Herefordshire’s economy stands to gain by millions from improved rail services to Birmingham and beyond over the coming years, new research shows.

The “agglomeration benefit” to the county from the Midlands Rail Hub project amounts to over £14 million, according to analysis by regional transport body Midlands Connect.

This measure of the increase in scale and efficiency of economic interactions over the area shows Herefordshire benefiting most of all from the billion-pound project.

Detailed submitted to the Government in December forecast it will enable up to 100 extra trains across the Midlands every day.


Partially double-tracking the line between Ledbury and Shelwick north of Hereford, combined with major infrastructure improvements in Birmingham, will enable trains to travel more quickly and frequently between the two cities.

Midlands Connect chief executive Maria Machancoses said the project “has the backing of the businesses, communities and political leaders throughout the Midlands”, and that the economic research “shows the benefits reach every corner of the region”.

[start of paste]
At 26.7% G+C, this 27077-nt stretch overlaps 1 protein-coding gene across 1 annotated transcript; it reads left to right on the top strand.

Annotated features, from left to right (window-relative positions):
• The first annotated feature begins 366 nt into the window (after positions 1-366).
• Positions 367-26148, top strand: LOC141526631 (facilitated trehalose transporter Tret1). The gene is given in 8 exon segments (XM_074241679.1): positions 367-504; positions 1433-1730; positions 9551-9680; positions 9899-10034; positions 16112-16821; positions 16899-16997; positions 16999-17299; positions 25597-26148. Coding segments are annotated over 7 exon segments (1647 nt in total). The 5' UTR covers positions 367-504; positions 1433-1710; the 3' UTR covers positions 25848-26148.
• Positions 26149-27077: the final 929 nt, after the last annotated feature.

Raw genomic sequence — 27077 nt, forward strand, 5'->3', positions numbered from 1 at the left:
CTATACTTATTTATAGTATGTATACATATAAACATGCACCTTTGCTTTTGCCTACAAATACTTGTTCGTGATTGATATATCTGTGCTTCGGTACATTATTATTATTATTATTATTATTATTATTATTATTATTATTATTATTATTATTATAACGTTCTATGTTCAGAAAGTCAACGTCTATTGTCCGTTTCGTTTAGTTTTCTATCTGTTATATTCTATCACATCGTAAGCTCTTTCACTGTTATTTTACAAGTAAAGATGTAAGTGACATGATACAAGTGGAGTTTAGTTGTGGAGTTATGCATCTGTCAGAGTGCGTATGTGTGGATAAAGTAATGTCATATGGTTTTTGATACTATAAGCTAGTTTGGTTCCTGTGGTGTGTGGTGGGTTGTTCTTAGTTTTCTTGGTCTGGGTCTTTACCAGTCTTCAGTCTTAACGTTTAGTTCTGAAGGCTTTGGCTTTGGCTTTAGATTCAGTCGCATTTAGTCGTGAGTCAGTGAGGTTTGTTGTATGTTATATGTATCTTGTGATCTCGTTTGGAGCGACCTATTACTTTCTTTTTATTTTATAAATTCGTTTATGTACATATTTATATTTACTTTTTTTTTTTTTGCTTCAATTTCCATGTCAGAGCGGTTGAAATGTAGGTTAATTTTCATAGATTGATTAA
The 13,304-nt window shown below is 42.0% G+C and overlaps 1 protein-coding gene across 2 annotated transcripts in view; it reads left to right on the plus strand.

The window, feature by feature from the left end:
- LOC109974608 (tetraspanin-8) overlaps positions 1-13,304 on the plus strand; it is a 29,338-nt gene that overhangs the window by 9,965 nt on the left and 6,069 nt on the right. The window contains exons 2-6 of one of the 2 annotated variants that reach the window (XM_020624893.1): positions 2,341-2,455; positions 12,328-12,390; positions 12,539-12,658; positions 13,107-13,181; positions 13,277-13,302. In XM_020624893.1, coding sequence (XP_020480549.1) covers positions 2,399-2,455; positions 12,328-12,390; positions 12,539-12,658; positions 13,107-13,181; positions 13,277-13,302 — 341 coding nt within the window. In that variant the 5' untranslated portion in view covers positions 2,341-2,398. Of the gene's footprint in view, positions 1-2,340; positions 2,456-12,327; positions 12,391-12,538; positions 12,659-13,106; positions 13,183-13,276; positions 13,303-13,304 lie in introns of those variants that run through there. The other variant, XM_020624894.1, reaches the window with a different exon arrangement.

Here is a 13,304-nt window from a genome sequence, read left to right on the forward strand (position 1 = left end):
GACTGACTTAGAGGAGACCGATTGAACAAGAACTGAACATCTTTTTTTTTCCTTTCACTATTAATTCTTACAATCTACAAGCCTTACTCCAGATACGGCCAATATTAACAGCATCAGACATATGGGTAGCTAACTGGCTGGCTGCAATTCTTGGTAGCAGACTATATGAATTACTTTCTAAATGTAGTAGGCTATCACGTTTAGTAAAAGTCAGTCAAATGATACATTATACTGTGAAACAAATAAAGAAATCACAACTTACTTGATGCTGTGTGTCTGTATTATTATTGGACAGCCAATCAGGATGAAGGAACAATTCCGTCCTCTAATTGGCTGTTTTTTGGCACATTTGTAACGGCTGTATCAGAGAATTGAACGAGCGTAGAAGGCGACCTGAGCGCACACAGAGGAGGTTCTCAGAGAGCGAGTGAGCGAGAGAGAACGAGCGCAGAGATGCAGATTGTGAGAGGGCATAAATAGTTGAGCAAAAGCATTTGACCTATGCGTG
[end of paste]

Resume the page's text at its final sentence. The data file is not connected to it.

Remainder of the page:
Speaking at Hereford Station, Midlands Connect’s head of external affairs Paul Butters added: “Ten minutes of the journey time to Birmingham might not sound a lot.

“But the business case we have submitted shows real economic benefit, due to the better access to Birmingham and other destinations. It makes Hereford a more attractive place to live, work and grow your business.”

“We certainly support this,” Clive Brooks, chair of the Herefordshire area for Hereford & Worcester Chambers of Commerce said.

“It’s vital for the city that we improve the frequency and reliability of rail connections. Those are the two main reasons why people don’t currently use the railway.”

Herefordshire Council’s cabinet member for transport Coun John Harrington said: “We are working with Midlands Connect to bring these improvements, especially the rail dualling.

“If we want true ‘levelling up’, this is a key time to make sure we are not forgotten.”

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Hereford’s MP Jesse Norman, who is also a transport minister, said: “We want public transport to be as accessible and efficient as possible, as we do with cycling and walking.”

The impact will not be instant, according to Midlands Connect head of rail Karen Heppenstall. “Construction will start in central Birmingham in 2027, and we hope to have new services operating by 2030, ahead of HS2 reaching Birmingham,” she said.

The high-speed link to London will stop at Curzon Street station, while Hereford trains will arrive at New Street station opposite, rather than at Moor Street station as at present. Further rail expansion plans will improve connectivity to Leicester and other points east.

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“The benefits will ripple out from Birmingham, not least to Hereford,” Ms Heppenstall said.